Severe weather warning in effect for the Puget Sound area.
A series of storm systems is set to move through the Puget Sound area that have the potential to cause impacts over the next couple of days. The second, and potentially more powerful storm system will push through sometime on Saturday evening and into Sunday. The latest information can be found on alert.seattle.gov.
Oil-heated homes can receive a deeply discounted home energy audit through Community Power Works. This stem-to-stern analysis evaluates current home insulation levels, windows and doors, heating and cooling equipment, ductwork, and more to develop an Energy Performance Score and a list of energy improvements.
Income-qualified households can receive free improvements and low-interest loans for measures resulting in reduced energy use and increased comfort through the Seattle Office of Housing’s Weatherization Assistance Program.
Homeowners installing renewable energy generation systems (commonly solar electric) are eligible to receive payments for the energy produced by their systems. Seattle City Light maintains information on how the State of Washington’s program works and how to apply.
The Seattle Department of Planning allows developers using deconstruction (careful disassembly of a building with the aim of maximizing reusable elements) in lieu of a typical demolition process to begin work before receiving their full building permit.
Seattle City Light offers energy and water conservation incentives and technical guidance for developers of new construction projects that go beyond code and to existing building owners and businesses that increase the efficiency of their buildings and operations.
Puget Sound Energy has rebates and energy-efficiency programs available for new multifamily and commercial buildings as well as financial incentives and assistance available for building and business owners.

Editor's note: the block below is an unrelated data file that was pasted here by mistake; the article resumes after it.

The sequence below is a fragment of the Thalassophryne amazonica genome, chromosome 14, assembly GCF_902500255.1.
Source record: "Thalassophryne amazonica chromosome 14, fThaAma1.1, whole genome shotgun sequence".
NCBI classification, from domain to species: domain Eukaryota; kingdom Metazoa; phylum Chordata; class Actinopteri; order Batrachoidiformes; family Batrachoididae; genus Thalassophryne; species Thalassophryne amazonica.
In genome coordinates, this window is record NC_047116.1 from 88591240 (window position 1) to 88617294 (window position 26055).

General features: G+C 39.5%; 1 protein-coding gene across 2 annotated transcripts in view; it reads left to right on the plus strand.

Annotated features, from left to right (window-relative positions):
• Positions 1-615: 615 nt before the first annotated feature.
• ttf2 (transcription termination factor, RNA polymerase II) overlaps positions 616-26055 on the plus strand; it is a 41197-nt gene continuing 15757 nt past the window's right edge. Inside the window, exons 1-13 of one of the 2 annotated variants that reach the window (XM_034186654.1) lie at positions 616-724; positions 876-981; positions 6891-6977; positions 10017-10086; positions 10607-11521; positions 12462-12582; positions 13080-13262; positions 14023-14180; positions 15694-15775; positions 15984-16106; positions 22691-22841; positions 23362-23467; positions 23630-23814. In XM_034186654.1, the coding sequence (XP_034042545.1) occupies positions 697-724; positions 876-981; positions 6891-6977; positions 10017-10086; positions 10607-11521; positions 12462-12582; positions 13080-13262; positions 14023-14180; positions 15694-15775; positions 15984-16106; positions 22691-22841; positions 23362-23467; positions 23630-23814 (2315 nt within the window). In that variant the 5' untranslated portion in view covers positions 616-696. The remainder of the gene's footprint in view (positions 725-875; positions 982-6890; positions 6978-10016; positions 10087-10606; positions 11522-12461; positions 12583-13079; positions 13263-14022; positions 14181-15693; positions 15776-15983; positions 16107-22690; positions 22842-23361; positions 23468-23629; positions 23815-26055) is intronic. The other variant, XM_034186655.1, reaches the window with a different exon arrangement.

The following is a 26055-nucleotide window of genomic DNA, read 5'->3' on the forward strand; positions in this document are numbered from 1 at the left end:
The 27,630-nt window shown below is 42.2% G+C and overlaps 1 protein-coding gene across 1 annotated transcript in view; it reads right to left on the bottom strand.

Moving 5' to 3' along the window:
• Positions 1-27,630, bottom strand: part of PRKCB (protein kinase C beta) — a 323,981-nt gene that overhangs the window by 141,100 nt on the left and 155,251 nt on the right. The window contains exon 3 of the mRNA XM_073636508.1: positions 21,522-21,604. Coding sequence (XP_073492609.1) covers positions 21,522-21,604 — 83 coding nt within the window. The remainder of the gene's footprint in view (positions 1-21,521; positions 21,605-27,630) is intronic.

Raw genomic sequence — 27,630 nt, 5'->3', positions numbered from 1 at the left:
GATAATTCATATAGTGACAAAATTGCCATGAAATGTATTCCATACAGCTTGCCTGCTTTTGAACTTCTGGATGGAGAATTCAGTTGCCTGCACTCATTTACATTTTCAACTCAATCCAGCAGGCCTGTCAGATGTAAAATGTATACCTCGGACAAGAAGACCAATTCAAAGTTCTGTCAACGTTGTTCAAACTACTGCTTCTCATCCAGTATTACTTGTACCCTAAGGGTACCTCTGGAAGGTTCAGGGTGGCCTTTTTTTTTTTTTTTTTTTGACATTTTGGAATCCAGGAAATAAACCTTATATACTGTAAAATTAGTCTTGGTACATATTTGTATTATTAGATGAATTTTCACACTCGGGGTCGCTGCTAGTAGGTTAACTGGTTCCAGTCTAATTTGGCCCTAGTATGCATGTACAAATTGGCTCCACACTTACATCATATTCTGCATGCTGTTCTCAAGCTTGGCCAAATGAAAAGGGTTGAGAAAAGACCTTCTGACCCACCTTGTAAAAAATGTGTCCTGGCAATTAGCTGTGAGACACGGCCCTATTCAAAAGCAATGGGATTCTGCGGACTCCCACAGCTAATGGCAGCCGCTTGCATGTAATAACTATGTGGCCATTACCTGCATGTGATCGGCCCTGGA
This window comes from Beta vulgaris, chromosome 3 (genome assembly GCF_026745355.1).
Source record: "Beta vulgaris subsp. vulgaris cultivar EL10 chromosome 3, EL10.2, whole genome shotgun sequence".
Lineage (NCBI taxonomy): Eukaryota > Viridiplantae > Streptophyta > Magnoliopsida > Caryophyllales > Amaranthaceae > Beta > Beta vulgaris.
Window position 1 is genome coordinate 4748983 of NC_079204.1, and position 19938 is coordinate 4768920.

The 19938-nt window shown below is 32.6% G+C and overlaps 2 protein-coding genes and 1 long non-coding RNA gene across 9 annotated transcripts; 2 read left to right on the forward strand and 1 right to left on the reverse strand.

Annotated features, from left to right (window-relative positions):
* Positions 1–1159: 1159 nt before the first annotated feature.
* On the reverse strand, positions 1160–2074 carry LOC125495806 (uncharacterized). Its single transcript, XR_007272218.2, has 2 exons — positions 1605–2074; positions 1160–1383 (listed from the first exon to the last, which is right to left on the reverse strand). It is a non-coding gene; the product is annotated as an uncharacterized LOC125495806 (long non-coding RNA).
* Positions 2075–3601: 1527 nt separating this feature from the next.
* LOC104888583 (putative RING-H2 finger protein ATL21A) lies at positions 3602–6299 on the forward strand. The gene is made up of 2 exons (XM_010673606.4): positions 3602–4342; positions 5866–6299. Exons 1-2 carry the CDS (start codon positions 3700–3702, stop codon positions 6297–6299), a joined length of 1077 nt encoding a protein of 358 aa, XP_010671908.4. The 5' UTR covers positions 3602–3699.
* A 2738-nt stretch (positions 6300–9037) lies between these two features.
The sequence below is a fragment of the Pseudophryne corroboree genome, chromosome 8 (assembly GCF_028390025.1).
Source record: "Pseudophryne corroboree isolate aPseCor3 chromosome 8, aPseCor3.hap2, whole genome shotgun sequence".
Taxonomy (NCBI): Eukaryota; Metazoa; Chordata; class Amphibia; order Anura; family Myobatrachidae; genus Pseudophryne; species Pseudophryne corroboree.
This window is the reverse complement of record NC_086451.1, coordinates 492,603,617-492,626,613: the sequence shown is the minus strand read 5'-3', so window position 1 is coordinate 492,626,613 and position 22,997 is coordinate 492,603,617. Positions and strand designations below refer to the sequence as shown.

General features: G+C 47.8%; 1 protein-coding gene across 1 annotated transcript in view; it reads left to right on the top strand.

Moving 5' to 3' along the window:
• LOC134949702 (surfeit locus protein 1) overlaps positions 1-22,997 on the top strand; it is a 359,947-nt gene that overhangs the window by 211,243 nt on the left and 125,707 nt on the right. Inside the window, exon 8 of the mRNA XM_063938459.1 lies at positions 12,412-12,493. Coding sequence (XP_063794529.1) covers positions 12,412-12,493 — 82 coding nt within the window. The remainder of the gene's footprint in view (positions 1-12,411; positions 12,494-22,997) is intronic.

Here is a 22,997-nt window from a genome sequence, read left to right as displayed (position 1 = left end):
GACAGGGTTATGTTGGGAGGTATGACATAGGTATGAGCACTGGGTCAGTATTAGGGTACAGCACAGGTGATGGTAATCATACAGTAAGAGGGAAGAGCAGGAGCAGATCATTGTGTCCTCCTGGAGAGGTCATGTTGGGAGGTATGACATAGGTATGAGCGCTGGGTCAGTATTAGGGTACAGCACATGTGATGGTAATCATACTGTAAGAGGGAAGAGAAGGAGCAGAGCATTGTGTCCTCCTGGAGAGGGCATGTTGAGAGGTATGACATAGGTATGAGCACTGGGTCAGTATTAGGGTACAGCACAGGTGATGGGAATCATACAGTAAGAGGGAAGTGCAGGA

Seattle Public Utilities’ provides savings on annual drainage fees for property owners with stormwater systems that help reduce the impact of stormwater on the City’s system, creeks, lakes, or Puget Sound. Systems that provide stormwater flow control and/or provide water quality treatment are eligible.
Seattle Public Utilities and the Saving Water Partnership offer rebates to qualifying multifamily buildings for water-saving installations, such as high-efficiency toilets and efficient coin-op common area laundry facilities.
The Seattle 2030 District has compiled a comprehensive spreadsheet of incentives and resources for energy and water-saving projects available from Puget Sound Energy, Seattle City Light, Seattle Public Utilities and Seattle Steam.
LEED certification is a minimum requirement to access additional floor area in certain zones. Higher floor area ratio or density is allowed for projects in low-rise multi-family zones that meet green building standards. Check the land use code for the specifics for the zone in which you’ll be building.
Factsheets and rebate information for businesses, including case studies, overviews for different types of businesses (restaurants, grocers, data center/IT), and general lighting/lighting control tips.
Fannie Mae offers several programs to finance energy and water efficiency improvements for existing multifamily properties, including multifamily affordable housing buildings. A case study is available for their Green Preservation Plus program.
Toilets are the main source of water use in the home, accounting for nearly 30 percent of residential indoor water use. Seattle Public Utilities and the Saving Water Partnership offer rebates for high-efficiency WaterSense replacement toilets.
Single- and multi-family dwellings account for the largest portion of the city's land mass (67 percent) and therefore the biggest opportunity for planting new trees. This means many Seattle residents and building owners can make a huge difference in helping us reach Seattle's tree canopy goals. The City, through Seattle Public Utilities, offers an annual tree giveaway and training program.